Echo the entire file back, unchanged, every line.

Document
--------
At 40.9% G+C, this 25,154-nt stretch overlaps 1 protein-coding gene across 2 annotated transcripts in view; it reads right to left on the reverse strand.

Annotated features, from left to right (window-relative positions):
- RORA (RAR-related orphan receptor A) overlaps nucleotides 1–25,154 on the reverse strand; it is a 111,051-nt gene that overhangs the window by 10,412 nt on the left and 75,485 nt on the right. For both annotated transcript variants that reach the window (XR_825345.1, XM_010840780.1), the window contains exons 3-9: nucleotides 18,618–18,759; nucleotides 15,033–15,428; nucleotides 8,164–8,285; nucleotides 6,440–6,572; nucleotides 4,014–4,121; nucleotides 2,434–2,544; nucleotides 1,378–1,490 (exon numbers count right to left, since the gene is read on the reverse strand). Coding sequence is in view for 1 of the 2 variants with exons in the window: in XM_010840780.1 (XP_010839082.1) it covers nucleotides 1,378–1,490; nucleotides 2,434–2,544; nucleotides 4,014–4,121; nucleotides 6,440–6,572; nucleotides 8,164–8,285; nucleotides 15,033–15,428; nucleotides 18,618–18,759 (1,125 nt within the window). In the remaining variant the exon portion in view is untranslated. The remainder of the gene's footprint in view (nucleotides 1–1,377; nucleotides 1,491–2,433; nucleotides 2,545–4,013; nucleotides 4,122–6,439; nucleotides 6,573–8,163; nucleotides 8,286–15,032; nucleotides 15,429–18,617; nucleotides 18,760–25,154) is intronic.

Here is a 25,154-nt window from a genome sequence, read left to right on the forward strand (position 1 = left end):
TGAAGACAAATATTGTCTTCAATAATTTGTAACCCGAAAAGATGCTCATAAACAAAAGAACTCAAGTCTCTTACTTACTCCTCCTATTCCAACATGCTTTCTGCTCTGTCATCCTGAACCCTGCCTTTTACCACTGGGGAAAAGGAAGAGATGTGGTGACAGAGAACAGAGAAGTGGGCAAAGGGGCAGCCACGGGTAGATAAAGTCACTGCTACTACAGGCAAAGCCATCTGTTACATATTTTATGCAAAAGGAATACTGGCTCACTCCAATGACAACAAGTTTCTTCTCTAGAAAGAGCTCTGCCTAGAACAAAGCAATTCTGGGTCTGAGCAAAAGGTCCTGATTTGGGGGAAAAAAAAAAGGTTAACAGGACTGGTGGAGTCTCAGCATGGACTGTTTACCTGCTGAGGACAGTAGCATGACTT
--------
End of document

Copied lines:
At 40.9% G+C, this 25,154-nt stretch overlaps 1 protein-coding gene across 2 annotated transcripts in view; it reads right to left on the reverse strand.

Annotated features, from left to right (window-relative positions):
- RORA (RAR-related orphan receptor A) overlaps nucleotides 1–25,154 on the reverse strand; it is a 111,051-nt gene that overhangs the window by 10,412 nt on the left and 75,485 nt on the right. For both annotated transcript variants that reach the window (XR_825345.1, XM_010840780.1), the window contains exons 3-9: nucleotides 18,618–18,759; nucleotides 15,033–15,428; nucleotides 8,164–8,285; nucleotides 6,440–6,572; nucleotides 4,014–4,121; nucleotides 2,434–2,544; nucleotides 1,378–1,490 (exon numbers count right to left, since the gene is read on the reverse strand). Coding sequence is in view for 1 of the 2 variants with exons in the window: in XM_010840780.1 (XP_010839082.1) it covers nucleotides 1,378–1,490; nucleotides 2,434–2,544; nucleotides 4,014–4,121; nucleotides 6,440–6,572; nucleotides 8,164–8,285; nucleotides 15,033–15,428; nucleotides 18,618–18,759 (1,125 nt within the window). In the remaining variant the exon portion in view is untranslated. The remainder of the gene's footprint in view (nucleotides 1–1,377; nucleotides 1,491–2,433; nucleotides 2,545–4,013; nucleotides 4,122–6,439; nucleotides 6,573–8,163; nucleotides 8,286–15,032; nucleotides 15,429–18,617; nucleotides 18,760–25,154) is intronic.

Here is a 25,154-nt window from a genome sequence, read left to right on the forward strand (position 1 = left end):
TGAAGACAAATATTGTCTTCAATAATTTGTAACCCGAAAAGATGCTCATAAACAAAAGAACTCAAGTCTCTTACTTACTCCTCCTATTCCAACATGCTTTCTGCTCTGTCATCCTGAACCCTGCCTTTTACCACTGGGGAAAAGGAAGAGATGTGGTGACAGAGAACAGAGAAGTGGGCAAAGGGGCAGCCACGGGTAGATAAAGTCACTGCTACTACAGGCAAAGCCATCTGTTACATATTTTATGCAAAAGGAATACTGGCTCACTCCAATGACAACAAGTTTCTTCTCTAGAAAGAGCTCTGCCTAGAACAAAGCAATTCTGGGTCTGAGCAAAAGGTCCTGATTTGGGGGAAAAAAAAAAGGTTAACAGGACTGGTGGAGTCTCAGCATGGACTGTTTACCTGCTGAGGACAGTAGCATGACTT